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Decoding Versus Cognitive Ability

Categories: dyslexia, Education & Teaching, Reading Strategies for K-12, Student Centric Learning, Teacher Best Practices, The Digital Age

By Terrie Noland, VP Education Initiatives
Automaticity is necessary in everything we do to move to higher order thinking skills and perform tasks flawlessly. In this blog, we will explore the reading brain to understand the “automaticity” of executing lower-level reading processes that will help us master higher-level comprehension. 
Let's go!

Brainpower to drive a car

When we first learn to drive a car, we expend our brainpower on technical skills such as speed, turn signals, and road signs. We use both hands on the wheel. It takes significant cognitive capacity to remember to look in the mirrors to change lanes. At this stage of our learning process, we have not mastered the “automaticity” of the skills needed to drive a car, but with practice and confidence, our lower level processing becomes automatic.

This is true in the classroom too. If we cannot easily perform lower-level reading processes such as phonemic awareness, phonics, and decoding with “automaticity,” we will find it more difficult to free up our mental capacity to concentrate on the task. When our cognitive load becomes too intense to comprehend, there is enhanced likelihood that gaps in our learning process will exist – thus affecting reading achievement and feelings of failure. This scenario happens for many learners in lower socio-economic status, struggling readers and students with learning disabilities, like dyslexia.


Multi-Faceted Reading Definitions – ‘Reading for Meaning’ 

Research suggests that the act of reading is multi-faceted:

1) An explicit skill building activity necessary to access print.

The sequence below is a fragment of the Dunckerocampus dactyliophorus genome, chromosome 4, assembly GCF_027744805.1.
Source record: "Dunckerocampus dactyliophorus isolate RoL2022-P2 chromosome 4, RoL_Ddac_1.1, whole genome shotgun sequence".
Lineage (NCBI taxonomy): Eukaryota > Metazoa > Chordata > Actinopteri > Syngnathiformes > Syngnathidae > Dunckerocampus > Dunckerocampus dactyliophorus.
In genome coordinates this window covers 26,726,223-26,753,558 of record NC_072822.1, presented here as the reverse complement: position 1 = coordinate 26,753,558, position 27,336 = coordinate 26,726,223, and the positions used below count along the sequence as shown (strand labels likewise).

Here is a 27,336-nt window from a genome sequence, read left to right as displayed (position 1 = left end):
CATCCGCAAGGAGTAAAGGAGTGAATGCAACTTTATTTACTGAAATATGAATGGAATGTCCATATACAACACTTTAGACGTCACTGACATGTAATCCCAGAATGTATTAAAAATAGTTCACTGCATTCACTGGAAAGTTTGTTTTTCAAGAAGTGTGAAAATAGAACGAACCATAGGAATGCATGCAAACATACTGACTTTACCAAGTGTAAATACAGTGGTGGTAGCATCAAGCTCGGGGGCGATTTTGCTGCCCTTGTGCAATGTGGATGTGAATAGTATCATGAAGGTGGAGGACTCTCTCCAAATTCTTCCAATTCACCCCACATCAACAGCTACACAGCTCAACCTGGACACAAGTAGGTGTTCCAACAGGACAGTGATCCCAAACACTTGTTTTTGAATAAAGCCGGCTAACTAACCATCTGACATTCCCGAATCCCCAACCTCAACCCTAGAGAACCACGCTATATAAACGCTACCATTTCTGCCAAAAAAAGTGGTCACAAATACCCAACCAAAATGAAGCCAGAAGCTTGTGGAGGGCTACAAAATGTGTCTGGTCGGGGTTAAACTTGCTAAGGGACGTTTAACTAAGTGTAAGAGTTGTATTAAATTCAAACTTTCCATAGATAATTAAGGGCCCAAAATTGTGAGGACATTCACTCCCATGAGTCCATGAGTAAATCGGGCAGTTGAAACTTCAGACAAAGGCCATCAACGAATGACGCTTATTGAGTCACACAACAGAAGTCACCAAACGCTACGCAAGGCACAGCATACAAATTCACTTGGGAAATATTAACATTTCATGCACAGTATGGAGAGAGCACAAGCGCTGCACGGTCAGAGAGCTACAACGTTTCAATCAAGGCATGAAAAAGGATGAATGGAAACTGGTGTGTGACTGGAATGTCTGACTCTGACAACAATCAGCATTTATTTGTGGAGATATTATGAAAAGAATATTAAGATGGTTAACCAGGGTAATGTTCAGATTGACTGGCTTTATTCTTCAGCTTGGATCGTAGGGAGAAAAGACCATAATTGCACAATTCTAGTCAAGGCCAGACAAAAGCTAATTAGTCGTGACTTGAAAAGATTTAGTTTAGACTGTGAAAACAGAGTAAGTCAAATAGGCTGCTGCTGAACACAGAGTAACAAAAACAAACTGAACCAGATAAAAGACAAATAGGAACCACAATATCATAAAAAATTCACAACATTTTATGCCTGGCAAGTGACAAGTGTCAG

2) An ability to comprehend text that comes from accurate word decoding.

While researchers debate the definition of finite reading skills such as fluency (Rasinski et al., 2011), there is a consensus that reading does involve understanding written text and constructing meaning from that text (Afflerbach et al., 2011). What happens if teachers only pay attention to one reading definition? Let’s test this.


Reading Test

Read the following excerpt from Diary of a Wimpy Kid, a popular series for ages 7-13, and with a Lexile level of 950:

Today is the first day of school, and right now we’re just waiting around for the teacher to hurry up and finish the seating chart.  So I figured I might as well write in this book to pass the time.  By the way, let me give you some good advice. On the first day of school, you got to be real careful where you sit.  You walk into the classroom and just plunk your stuff down on any old desk and the next thing you know the teacher is saying – ‘I hope you all like where you’re sitting, because these are your permanent seats’ (Kinney, 2007).

If you mastered the skills of decoding and fluency, pulling words from the page by attaching sounds to letters and reading with correct rate, (automaticity and prosody,) then you are likely to make sense of the text. Your brain met the automaticity of the lower level processes. (Kendou, 2014).

Now, read the following excerpt from a medical journal about developmental dyslexia:

Two female subjects showed multiple instances of focal myelinated conical infraction, with neuronal loss, gliosis, and myelination of the scars affecting perisylvian and cerebral arterial border-zone territories.  The presence of myelin in the scars suggested that the injury preceded the second or third year of postnatal life.  One of the males showed, in addition to microdysgenesis, a small number of these myelinated scars.  The brain of the twenty-year-old female had no scars in the cortex but did have a small number of ectopias distributed equally between the hemispheres. Other abnormalities included a bilobar hippocampal oligondendraglioma and a frontal arteriovenous anomaly in one female case; one male and another female case also showed arteriovenous anomalies and a male showed arthitectonic abnormalities in the lateralis posterior and medial geniculate nuclei of the thalamus” (Galaburda et al., 1985, p. 223)